First Look: SOHA Bar & Grill

by

KRISTIE MCCLANAHAN
  • Kristie McClanahan

In the nearly four years since the low-slung building that used to house Off the Vine has been closed, the space at Hampton and Columbia avenues sat dark and empty, acquiring cobwebs. Nearly three weeks after it has reopened, 2605 Hampton Avenue, now known as SOHA Bar & Grill, is still rather dark. Cobwebs are present, too, but so are glittery skulls and other Halloween-themed decorations. And it's been anything but empty.

SOHA Bar & Grill is on its way to filling the gap between near south city's standard bar-and-grill grub (Bruno's American Grill and Pub and Joey B's on the Hill, right across the street) and nicer sit-down restaurants (Trattoria Marcella and Stellina are also close) by aiming to nail down that squirmy gastropub concept by providing, in SOHA-speak, "quality American fare." And, yeah, they know: It isn't technically in Southampton, but Clifton Heights Neighborhood Bar & Grill doesn't lend itself to a snappy acronym. That'd be more like CHNBAG, and that sounds...gross.

See Also: - "More on SOHA Bar & Grill, Coming Soon to Clifton Heights"

The inside of the one-room area is indeed still dark, though that's offset a bit by a gas fireplace. Better lit are the seats up at the horseshoe-shaped bar, each of its three sides within easy view of plenty of televisions. Old-school accents are found in the (huge) Kerr Mason jars used for water glasses and the long shuffleboard table, while newer toys include Big Buck Hunter HD and a digital jukebox.

SOHA's fried goat cheese. - KRISTIE MCCLANAHAN
  • Kristie McClanahan
  • SOHA's fried goat cheese.

The food at SOHA is at its best when it hews close to crowd-pleasing favorites but shakes it up just enough to be interesting. Across the street, there are fried mozzarella and Provel sticks with marinara; here it's fried goat-cheese medallions, which bring six lightly breaded, half-dollar-size circles over a scattering of field greens with sweet-onion dressing for dipping. On the other side of Hampton Avenue, cheese sticks aren't melt-in-your-mouth fare. On this side, they are.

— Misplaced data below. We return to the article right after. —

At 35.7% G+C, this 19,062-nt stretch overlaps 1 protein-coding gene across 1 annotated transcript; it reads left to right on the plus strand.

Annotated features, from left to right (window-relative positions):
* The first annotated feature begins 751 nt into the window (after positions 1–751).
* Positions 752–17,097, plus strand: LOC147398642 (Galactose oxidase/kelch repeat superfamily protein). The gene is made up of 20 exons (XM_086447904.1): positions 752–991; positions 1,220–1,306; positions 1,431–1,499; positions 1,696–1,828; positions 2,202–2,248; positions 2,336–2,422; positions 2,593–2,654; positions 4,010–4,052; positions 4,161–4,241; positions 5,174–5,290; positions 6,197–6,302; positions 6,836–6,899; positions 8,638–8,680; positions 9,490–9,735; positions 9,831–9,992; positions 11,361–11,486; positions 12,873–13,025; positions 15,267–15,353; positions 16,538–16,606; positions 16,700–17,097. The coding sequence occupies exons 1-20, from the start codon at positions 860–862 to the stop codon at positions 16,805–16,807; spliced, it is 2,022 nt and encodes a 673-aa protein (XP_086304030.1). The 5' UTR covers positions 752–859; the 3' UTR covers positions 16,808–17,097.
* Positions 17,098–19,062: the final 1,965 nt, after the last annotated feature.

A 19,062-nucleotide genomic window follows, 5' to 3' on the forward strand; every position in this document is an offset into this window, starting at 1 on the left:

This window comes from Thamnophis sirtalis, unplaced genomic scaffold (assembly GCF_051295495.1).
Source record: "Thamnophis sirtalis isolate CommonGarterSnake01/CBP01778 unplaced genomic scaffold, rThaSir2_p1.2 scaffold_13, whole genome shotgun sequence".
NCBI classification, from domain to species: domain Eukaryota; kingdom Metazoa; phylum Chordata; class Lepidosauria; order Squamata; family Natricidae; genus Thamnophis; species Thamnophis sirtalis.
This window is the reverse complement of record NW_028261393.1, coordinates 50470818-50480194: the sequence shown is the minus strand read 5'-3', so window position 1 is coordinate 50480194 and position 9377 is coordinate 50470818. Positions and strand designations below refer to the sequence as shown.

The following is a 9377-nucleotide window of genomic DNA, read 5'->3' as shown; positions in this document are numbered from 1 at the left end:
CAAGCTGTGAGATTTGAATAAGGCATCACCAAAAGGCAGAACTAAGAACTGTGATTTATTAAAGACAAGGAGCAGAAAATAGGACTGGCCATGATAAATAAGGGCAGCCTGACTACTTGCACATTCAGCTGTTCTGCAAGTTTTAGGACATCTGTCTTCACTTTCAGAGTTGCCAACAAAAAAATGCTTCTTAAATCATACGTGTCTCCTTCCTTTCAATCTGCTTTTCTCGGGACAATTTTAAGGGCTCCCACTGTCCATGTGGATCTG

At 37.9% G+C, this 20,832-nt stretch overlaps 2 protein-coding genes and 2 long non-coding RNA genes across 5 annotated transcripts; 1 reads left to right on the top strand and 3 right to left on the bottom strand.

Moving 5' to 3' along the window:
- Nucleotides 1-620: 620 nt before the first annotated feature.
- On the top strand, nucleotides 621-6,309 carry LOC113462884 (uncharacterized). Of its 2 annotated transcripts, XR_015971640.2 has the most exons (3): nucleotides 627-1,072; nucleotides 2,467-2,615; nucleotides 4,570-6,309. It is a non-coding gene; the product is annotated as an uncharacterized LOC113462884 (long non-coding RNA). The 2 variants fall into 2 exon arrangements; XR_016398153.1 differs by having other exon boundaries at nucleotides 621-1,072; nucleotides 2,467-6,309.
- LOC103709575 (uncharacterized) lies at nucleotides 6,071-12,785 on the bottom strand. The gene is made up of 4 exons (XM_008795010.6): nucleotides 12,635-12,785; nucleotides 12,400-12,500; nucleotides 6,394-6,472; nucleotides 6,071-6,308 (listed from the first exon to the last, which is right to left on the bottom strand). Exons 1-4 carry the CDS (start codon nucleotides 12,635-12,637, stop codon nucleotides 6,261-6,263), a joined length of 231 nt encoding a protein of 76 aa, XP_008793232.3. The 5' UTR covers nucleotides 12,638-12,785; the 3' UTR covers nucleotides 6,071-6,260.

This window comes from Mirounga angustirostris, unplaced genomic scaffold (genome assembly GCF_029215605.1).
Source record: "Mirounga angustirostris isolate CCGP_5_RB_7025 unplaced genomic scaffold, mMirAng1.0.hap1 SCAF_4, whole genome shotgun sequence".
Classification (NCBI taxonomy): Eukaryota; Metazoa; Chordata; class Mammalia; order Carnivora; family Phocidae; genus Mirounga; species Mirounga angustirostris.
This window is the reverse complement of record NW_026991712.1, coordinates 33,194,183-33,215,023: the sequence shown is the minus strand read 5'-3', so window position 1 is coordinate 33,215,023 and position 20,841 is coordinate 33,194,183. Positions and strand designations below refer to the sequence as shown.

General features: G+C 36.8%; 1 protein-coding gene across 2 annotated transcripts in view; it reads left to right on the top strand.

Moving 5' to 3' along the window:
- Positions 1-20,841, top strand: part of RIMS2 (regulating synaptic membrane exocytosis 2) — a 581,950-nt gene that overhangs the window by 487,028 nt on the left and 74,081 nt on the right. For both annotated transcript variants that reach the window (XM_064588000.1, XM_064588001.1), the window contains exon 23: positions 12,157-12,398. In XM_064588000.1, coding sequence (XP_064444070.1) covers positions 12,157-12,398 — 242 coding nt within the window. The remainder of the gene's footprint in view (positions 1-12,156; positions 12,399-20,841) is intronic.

A French dip, double-dipped. - KRISTIE MCCLANAHAN
  • Kristie McClanahan
  • A French dip, double-dipped.

And there's the "SOHA Big French Dipper," which is advertised as being "double dipped" in jus. The literal undoing of many French dip sandwiches is the one tough bite that results in awkwardly dragging out all the meat at once, leaving a mushy, naked bun. This prime rib is tender, easily -- mercifully -- breaking away from the rest of the sandwich. And despite the whole thing being "double dipped," the bread somehow remains soft and chewy, not soggy, which is a remarkable step in sandwich dynamics. All sandwiches are served with steak fries, which nobody would mistake for homemade, but it is nice that they're not called "frites" for a change.

Everybody, the Rusty Zookie. Rusty Zookie, everybody. - KRISTIE MCCLANAHAN
  • Kristie McClanahan
  • Everybody, the Rusty Zookie. Rusty Zookie, everybody.

The cajun-chicken pasta is just fine -- we heard the cooks have been tinkering with the recipe -- but it's not near the standout that the single dessert offering is: the "Rusty Zookie," a scoop of vanilla custard served over a half-baked chocolate-chip cookie. The cookie is flat, warm and largish (about pancake-size), and it slowly melts the custard that sits atop it like a tennis ball.

But what really singles out SOHA Bar & Grill is its selection of draft beers, which is unsurpassed by any place in the (actual) Southampton neighborhood, or Lindenwood Park, or Clifton Heights or St. Louis Hills: More than 30 drafts are on tap, from local good guys like Schlafly and Perennial, universally loved Bell's and fun-to-drink beers from Sierra Nevada and Dead Guy Ales. Pints range from $4 to $9; during some happy hours, select pints drop to just $3. Macrobrews come to the party too, and buckets are frequently on special.

Already we're thinking about which of our friends and neighbors would dive into the beer list with us and play a game of shuffleboard, and that seems to be the whole point of a gastropub in the first place. Plus, we've heard that nobody has ordered the 25-ounce burger...yet. Bring friends. And maybe a flashlight.

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